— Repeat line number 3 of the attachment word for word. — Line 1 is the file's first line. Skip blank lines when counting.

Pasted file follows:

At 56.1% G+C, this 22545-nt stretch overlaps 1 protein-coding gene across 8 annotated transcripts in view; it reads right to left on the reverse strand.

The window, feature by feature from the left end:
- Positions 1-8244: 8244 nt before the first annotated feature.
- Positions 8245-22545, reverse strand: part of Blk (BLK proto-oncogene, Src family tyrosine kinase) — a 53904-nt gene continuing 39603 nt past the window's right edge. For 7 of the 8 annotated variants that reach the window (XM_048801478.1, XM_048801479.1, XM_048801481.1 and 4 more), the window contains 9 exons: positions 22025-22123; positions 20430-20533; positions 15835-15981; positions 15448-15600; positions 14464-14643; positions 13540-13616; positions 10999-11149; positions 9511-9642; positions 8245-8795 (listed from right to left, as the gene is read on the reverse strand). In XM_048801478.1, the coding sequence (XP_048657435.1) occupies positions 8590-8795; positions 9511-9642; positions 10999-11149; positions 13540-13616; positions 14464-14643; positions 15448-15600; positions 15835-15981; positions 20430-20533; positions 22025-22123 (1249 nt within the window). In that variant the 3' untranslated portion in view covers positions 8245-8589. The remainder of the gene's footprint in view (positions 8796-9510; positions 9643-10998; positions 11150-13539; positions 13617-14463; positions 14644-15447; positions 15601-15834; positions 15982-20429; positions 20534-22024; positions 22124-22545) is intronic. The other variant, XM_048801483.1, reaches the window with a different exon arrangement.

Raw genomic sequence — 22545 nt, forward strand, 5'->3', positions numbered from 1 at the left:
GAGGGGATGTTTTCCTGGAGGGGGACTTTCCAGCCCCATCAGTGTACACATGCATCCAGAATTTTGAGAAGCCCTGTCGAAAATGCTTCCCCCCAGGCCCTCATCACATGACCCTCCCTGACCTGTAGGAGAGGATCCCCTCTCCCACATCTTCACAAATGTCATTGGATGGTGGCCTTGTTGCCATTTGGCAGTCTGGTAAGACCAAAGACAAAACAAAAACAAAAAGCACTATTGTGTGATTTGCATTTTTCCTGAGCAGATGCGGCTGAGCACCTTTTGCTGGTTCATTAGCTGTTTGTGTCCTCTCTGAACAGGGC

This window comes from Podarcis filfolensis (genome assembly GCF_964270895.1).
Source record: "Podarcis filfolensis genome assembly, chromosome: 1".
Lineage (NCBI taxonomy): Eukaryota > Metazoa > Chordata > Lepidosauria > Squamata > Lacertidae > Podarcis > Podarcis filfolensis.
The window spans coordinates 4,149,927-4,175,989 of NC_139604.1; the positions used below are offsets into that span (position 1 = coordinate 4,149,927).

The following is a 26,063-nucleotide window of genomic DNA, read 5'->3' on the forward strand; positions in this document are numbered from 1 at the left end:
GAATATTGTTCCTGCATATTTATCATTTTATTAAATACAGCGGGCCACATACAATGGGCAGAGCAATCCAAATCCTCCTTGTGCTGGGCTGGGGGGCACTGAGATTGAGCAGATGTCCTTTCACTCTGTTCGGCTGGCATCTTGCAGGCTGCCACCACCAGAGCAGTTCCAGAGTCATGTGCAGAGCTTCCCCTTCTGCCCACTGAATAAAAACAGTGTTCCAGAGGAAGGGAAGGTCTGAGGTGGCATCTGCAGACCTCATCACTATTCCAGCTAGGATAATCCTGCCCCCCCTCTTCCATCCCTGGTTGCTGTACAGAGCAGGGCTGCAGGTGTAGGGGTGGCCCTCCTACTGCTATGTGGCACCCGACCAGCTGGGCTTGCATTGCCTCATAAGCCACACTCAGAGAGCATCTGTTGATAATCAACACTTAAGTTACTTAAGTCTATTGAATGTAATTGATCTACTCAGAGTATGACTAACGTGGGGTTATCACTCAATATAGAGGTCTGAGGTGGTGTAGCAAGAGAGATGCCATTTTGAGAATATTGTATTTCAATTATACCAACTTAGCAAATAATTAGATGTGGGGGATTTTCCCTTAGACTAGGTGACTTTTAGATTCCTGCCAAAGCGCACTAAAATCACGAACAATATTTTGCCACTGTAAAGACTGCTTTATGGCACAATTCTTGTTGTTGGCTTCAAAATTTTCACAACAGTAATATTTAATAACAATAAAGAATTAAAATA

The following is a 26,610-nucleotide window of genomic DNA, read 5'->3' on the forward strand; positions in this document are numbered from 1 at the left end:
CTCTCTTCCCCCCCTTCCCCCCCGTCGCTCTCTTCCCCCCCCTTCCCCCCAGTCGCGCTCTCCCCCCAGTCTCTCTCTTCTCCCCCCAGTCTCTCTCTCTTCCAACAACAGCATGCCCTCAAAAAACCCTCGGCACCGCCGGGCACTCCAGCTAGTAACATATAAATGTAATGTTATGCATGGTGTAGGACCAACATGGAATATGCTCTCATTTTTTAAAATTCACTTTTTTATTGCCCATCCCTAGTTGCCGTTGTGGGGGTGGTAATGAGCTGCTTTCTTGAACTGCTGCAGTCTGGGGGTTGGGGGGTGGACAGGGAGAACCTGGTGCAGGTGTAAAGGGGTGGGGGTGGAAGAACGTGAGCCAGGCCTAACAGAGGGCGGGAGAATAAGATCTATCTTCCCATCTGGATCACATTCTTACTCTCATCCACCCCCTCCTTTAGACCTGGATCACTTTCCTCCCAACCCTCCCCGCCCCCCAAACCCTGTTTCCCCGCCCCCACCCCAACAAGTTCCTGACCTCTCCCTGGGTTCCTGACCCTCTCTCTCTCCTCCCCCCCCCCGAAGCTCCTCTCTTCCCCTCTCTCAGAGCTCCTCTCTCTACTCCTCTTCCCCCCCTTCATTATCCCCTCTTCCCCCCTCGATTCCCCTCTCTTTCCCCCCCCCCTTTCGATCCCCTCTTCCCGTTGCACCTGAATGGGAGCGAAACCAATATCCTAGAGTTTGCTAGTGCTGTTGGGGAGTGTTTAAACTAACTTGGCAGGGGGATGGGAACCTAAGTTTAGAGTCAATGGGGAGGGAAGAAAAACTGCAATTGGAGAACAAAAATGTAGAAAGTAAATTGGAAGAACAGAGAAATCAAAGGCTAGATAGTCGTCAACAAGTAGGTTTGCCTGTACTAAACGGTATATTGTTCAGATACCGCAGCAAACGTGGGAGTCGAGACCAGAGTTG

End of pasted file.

- Positions 1-8244: 8244 nt before the first annotated feature.